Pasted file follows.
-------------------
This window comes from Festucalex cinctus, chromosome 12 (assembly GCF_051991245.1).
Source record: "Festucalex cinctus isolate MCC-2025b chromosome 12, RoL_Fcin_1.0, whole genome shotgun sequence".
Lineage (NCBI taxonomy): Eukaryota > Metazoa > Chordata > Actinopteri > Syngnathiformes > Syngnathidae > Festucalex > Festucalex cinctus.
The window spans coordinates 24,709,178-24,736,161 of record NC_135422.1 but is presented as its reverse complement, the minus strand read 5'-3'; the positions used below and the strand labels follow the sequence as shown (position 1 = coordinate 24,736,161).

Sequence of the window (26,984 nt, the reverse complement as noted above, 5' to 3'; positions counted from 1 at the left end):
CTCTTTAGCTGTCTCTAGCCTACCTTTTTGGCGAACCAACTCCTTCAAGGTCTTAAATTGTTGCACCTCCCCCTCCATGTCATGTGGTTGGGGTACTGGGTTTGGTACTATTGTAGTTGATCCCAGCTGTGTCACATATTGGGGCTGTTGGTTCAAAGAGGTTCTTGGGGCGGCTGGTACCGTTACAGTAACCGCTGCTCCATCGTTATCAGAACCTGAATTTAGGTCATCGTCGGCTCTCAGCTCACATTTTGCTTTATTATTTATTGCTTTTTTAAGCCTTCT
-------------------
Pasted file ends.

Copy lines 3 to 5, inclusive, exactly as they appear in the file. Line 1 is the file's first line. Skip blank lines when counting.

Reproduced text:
Lineage (NCBI taxonomy): Eukaryota > Metazoa > Chordata > Actinopteri > Syngnathiformes > Syngnathidae > Festucalex > Festucalex cinctus.
The window spans coordinates 24,709,178-24,736,161 of record NC_135422.1 but is presented as its reverse complement, the minus strand read 5'-3'; the positions used below and the strand labels follow the sequence as shown (position 1 = coordinate 24,736,161).

Sequence of the window (26,984 nt, the reverse complement as noted above, 5' to 3'; positions counted from 1 at the left end):